Here's a video showing the current system running at low speed:

The key part of the system was running the bricks past a camera paired with a computer running a neural net-based image classifier. That allows the computer (when sufficiently trained on brick images) to recognize bricks and thus categorize them by color, shape, or other parameters. Remember that as bricks pass by, they can be in any orientation, can be dirty, can even be stuck to other pieces. So having a flexible software system is key to recognizing—in a fraction of a second—what a given brick is, in order to sort it out. When a match is found, a jet of compressed air pops the piece off the conveyer belt and into a waiting bin.

After much experimentation, Mattheij rewrote the software (several times in fact) to accomplish a variety of basic tasks. At its core, the system takes images from a webcam and feeds them to a neural network to do the classification. Of course, the neural net needs to be "trained" by showing it lots of images, and telling it what those images represent. Mattheij's breakthrough was allowing the machine to effectively train itself, with guidance: Running pieces through allows the system to take its own photos, make a guess, and build on that guess. As long as Mattheij corrects the incorrect guesses, he ends up with a decent (and self-reinforcing) corpus of training data. As the machine continues running, it can rack up more training, allowing it to recognize a broad variety of pieces on the fly.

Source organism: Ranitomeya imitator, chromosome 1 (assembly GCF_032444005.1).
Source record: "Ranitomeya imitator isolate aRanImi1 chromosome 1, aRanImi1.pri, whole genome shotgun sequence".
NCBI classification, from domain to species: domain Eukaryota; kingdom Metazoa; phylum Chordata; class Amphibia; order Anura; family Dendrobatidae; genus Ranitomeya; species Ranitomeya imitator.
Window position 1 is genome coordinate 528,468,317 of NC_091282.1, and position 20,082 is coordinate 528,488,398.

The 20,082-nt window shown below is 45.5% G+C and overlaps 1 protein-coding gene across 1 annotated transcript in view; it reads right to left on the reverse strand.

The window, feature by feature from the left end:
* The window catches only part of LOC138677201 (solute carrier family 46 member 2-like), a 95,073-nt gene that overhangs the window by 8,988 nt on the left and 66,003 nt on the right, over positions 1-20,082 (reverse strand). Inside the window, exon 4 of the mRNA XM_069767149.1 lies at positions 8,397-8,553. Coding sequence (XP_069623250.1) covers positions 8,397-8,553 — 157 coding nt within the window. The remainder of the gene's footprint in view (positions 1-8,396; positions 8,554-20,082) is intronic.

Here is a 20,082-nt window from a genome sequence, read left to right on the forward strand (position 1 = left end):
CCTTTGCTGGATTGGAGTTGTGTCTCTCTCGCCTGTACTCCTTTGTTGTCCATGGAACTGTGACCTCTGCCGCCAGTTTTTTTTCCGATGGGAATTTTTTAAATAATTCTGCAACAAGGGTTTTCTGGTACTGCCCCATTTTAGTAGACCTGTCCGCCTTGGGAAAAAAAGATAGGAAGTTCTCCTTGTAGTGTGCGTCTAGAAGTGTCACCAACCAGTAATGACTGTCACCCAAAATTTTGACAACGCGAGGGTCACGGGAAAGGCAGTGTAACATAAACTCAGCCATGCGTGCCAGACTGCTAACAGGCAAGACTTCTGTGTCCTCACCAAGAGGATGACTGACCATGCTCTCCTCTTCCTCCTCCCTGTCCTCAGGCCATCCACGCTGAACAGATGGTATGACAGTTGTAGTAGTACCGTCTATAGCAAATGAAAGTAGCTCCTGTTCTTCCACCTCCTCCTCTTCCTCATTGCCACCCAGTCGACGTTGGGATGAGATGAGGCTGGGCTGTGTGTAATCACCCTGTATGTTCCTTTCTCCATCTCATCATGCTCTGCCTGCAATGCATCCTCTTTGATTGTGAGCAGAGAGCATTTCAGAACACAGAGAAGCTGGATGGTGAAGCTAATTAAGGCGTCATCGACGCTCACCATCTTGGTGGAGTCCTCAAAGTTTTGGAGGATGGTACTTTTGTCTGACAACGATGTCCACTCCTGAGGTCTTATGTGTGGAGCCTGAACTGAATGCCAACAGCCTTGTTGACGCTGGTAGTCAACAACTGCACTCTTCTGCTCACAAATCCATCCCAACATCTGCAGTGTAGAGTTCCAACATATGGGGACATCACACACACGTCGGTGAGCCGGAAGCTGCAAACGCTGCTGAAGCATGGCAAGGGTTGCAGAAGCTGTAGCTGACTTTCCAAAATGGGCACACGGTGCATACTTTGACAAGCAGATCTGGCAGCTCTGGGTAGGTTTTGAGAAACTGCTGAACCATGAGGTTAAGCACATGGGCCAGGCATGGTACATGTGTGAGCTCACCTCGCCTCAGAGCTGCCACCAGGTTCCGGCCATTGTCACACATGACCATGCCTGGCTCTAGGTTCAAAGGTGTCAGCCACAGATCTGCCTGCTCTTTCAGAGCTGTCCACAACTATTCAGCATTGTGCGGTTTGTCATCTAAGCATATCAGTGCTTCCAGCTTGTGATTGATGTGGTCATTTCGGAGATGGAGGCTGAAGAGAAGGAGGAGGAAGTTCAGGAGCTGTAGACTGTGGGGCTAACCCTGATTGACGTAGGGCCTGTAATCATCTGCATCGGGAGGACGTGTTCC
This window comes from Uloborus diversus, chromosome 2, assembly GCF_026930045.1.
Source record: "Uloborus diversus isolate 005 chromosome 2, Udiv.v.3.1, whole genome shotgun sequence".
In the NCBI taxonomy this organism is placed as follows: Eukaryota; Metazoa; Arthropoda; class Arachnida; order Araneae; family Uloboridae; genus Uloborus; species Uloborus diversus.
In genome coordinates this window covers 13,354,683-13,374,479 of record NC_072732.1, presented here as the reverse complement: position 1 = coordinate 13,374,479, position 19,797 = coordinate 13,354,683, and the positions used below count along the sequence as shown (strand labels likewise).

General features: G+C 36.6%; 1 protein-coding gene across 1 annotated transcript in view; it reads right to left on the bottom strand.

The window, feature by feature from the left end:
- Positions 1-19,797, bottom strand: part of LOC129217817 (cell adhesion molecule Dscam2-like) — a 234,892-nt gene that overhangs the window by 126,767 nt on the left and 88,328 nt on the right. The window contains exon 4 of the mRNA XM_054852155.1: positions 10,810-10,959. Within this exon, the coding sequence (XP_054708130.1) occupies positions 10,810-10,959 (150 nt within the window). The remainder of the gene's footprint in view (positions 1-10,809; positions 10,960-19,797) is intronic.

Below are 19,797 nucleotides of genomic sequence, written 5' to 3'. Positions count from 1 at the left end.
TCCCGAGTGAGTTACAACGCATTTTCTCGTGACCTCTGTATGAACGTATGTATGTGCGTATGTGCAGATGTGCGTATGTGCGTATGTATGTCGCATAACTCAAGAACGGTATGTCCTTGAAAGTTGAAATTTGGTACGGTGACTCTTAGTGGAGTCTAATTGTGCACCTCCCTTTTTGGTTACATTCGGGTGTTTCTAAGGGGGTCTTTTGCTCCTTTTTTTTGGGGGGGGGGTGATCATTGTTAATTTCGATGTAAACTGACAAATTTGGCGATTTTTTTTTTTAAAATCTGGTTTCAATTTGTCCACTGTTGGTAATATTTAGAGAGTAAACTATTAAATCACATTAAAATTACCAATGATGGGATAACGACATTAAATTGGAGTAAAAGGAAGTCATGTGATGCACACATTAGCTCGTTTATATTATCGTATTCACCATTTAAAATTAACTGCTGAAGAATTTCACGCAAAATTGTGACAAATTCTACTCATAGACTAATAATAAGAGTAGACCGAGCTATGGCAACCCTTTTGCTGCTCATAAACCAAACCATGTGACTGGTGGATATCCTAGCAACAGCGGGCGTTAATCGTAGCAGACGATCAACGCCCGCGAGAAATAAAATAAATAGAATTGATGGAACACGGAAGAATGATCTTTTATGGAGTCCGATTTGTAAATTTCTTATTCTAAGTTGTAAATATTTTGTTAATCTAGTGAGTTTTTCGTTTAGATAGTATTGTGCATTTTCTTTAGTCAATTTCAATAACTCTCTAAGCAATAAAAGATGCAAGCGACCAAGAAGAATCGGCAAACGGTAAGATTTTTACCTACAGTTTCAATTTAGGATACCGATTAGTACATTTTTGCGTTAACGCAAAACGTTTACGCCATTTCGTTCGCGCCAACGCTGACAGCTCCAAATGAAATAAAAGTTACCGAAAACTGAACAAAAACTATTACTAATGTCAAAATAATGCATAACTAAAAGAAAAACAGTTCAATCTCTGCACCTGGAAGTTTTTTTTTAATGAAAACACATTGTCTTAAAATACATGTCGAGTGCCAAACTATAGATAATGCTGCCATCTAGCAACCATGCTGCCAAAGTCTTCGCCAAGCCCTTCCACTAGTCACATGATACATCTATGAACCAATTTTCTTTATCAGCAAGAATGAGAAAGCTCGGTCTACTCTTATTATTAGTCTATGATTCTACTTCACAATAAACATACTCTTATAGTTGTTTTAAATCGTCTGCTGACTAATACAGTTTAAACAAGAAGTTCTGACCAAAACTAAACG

Here's another video, focusing on how the pieces move on conveyer belts (running at slow speed so puny humans can follow). You can also see the air jets in action:

In an email interview, Mattheij told Mental Floss that the system currently sorts LEGO bricks into more than 50 categories. It can also be run in a color-sorting mode to bin the parts across 12 color groups. (Thus at present you'd likely do a two-pass sort on the bricks: once for shape, then a separate pass for color.) He continues to refine the system, with a focus on making its recognition abilities faster. At some point down the line, he plans to make the software portion open source. You're on your own as far as building conveyer belts, bins, and so forth.

Check out Mattheij's writeup in two parts for more information. It starts with an overview of the story, followed up with a deep dive on the software. He's also tweeting about the project (among other things). And if you look around a bit, you'll find bulk LEGO brick auctions online—it's definitely a thing!

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Nick Briggs/Comic Relief
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What Happened to Jamie and Aurelia From Love Actually?
May 26, 2017
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Nick Briggs/Comic Relief

Fans of the romantic-comedy Love Actually recently got a bonus reunion in the form of Red Nose Day Actually, a short charity special that gave audiences a peek at where their favorite characters ended up almost 15 years later.

One of the most improbable pairings from the original film was between Jamie (Colin Firth) and Aurelia (Lúcia Moniz), who fell in love despite almost no shared vocabulary. Jamie is English, and Aurelia is Portuguese, and they know just enough of each other’s native tongues for Jamie to propose and Aurelia to accept.

A decade and a half on, they have both improved their knowledge of each other’s languages—if not perfectly, in Jamie’s case. But apparently, their love is much stronger than his grasp on Portuguese grammar, because they’ve got three bilingual kids and another on the way. (And still enjoy having important romantic moments in the car.)

In 2015, Love Actually script editor Emma Freud revealed via Twitter what happened between Karen and Harry (Emma Thompson and Alan Rickman, who passed away last year). Most of the other couples get happy endings in the short—even if Hugh Grant's character hasn't gotten any better at dancing.

[h/t TV Guide]